Monday, April 15, 2013
Being crammed into a van full of hot, stinky people, snaking along twisty mountain roads sounds more like something from a third world commute to a sweatshop making Nike apparel than something you’d actually pay money to do. But I did, and so did 140-something other teams in this year’s Blue Ridge Relay. I’ve done the BRR several times on 10- and 12-person teams over the years; some have been BYO-everything, others in such high style I’m too embarrassed to go into detail (but I loved it!), most were somewhere in between. This, however, was my first 6-person team. That’s 210 miles divided into 36 legs to be shared by 6 runners, at roughly 35 miles each. Sounded pretty good on paper – and it was. I’ve never had to do much in the way of planning for these events, having always gotten lucky enough to be asked to jump in on a team. Since I generally have enough fitness on board to make it easy to say yes, I was happy to get in here but unsure what to expect going all “ultra style” at the BRR. Even though I’m still wearing compression socks to recover from the most recent effort, you knew I couldn’t come away without something to say about how to do it next time.
· DO NOT underestimate the accumulated fatigue and how those will affect your runs later in the relay. This is the area where I believe having some legit ultra experience really is a plus. No offense, Ironpeeps, but being able to meter out effort with the understanding that you’ll need something in the tank say, 24 hours later, is something more likely in the ultra folks’ lexicon versus that of the triathlete. I'm not judging, I'm just sayin'.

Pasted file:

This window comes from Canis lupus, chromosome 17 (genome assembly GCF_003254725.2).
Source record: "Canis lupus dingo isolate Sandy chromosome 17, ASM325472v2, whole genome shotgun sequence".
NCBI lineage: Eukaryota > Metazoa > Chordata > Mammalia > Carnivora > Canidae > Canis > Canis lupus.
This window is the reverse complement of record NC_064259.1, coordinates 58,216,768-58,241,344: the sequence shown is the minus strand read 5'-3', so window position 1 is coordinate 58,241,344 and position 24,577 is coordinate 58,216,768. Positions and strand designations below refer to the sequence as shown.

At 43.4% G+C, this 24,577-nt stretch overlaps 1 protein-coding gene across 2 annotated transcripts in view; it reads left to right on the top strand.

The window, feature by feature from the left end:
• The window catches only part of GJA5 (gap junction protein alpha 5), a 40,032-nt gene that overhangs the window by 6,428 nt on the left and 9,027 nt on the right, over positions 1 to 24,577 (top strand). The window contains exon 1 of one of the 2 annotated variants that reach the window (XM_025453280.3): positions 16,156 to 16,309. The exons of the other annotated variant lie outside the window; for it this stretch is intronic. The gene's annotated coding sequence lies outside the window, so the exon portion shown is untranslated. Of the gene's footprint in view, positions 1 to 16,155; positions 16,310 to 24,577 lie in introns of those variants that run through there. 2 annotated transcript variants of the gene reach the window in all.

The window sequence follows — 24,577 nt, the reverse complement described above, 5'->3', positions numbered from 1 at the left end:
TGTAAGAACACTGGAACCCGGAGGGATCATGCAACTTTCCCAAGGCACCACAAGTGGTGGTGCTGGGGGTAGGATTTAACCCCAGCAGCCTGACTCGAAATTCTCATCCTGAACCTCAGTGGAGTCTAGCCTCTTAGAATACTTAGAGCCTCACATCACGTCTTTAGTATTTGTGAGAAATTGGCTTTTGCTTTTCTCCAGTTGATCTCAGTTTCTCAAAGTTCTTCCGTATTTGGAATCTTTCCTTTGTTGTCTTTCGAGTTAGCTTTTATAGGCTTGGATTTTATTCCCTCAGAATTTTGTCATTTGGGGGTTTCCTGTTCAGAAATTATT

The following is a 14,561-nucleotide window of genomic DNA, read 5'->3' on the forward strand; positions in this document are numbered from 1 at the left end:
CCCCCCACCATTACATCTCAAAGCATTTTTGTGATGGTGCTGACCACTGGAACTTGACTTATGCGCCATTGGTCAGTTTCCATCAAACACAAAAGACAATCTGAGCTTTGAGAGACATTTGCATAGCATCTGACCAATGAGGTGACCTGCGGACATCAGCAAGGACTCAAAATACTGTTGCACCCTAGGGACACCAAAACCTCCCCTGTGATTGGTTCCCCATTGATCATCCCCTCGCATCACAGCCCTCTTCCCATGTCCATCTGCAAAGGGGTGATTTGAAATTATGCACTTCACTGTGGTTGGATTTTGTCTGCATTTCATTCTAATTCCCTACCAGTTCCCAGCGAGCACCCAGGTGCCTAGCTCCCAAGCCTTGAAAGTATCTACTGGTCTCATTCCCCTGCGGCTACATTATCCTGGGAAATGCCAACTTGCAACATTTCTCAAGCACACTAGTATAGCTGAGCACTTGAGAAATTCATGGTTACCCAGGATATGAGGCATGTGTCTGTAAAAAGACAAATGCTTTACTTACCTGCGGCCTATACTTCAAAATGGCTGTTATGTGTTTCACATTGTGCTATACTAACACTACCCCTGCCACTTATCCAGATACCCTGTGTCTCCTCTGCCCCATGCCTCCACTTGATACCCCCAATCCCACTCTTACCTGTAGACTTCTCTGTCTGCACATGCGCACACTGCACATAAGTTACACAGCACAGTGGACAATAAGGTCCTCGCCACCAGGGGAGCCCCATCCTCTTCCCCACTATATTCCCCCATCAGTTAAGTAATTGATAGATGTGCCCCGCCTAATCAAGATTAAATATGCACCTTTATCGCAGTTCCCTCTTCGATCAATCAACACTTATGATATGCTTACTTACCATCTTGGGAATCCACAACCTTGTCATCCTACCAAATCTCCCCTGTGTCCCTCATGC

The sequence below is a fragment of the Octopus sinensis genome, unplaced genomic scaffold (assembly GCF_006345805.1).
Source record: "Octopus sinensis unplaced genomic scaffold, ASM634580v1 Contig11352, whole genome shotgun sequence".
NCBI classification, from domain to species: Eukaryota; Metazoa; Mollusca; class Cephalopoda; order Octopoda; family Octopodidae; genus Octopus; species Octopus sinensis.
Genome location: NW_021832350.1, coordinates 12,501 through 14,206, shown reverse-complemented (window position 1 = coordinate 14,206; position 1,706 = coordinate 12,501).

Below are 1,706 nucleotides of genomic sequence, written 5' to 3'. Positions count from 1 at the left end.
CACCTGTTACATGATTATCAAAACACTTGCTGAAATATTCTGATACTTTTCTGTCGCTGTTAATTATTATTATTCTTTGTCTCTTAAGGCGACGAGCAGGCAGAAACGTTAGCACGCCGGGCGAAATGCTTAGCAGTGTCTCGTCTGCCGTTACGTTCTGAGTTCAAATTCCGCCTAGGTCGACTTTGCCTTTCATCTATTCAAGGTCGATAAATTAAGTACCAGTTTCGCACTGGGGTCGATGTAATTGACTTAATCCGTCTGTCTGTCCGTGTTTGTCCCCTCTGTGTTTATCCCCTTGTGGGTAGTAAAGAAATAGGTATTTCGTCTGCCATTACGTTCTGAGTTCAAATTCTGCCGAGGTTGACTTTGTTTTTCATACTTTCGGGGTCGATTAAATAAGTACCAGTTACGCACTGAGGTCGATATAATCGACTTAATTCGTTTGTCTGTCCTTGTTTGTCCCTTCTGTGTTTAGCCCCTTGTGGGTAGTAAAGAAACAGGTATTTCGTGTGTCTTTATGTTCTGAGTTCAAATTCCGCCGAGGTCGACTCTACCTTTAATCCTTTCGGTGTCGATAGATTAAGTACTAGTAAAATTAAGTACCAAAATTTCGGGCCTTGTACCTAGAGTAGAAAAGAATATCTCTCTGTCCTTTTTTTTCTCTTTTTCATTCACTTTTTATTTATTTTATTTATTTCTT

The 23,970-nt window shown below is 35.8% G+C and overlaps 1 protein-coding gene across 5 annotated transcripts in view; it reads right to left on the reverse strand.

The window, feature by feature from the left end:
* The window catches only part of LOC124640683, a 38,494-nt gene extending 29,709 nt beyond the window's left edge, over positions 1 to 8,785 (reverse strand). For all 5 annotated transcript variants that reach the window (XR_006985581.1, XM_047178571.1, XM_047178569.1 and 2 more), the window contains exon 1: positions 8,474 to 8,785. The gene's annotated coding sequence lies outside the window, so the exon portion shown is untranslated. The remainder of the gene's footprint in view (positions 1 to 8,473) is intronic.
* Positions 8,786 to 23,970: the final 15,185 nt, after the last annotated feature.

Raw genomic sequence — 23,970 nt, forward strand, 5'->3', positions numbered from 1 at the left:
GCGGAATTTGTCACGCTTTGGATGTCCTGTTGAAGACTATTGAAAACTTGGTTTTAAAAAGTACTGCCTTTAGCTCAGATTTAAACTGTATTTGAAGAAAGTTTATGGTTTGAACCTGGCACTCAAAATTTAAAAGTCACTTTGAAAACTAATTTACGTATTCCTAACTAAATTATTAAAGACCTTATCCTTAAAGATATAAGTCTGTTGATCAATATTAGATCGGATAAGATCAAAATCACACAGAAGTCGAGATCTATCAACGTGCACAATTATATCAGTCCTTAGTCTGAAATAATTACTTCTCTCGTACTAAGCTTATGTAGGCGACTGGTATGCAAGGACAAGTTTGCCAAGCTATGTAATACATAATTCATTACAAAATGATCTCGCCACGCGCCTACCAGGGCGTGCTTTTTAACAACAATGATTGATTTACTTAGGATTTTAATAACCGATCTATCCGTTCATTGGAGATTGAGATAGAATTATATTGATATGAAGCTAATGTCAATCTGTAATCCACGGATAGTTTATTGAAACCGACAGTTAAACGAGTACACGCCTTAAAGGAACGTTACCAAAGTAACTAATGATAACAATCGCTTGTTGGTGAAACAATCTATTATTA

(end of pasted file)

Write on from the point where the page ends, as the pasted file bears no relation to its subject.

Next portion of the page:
· You really can’t cram for downhills. On a 10 or 12 person team, you might get a shot at a serving of downhill. On a 6 person team, you’re getting waaaaay more than the USRDA of hills. You can chug up a hill any way that works for you, but it’s those downhill runs that’ll get you hurting sooner rather than later. If there’s any way for you to practice those in advance and get more comfortable with “flowing” and letting gravity do the work, the better off you’ll be. Again, that damned accumulated fatigue.
· And about those uphills. Ain’t no shame in walking here. Unless you're a total machine, you'll probably make better time power walking the really steep hills and save some energy for the remainder of the run. A skill worth practicing if you’re new to the idea, or just a non-believer.
· Underestimate your team’s goal pace. At least from my perspective on this solitary experience, I think our team’s goal pace, and thus estimated finish time, was way out of whack. Granted, I realize there was probably less math involved in getting Apollo 13 back to earth than in trying to calculate when we would finish, but my best guess based again on this one experience might be to take everyone’s marathon pace, add a minute to that and come up with an average. Based on our team’s just-under 33 hour finish, that’s about a 9:25 pace/4:05 26.2 finish. I’ll bet that math works out. In fact, I’m so convinced that’s a pretty good best guess, I’m going to copyright it. Now, where will I spend that Pulitzer Prize money?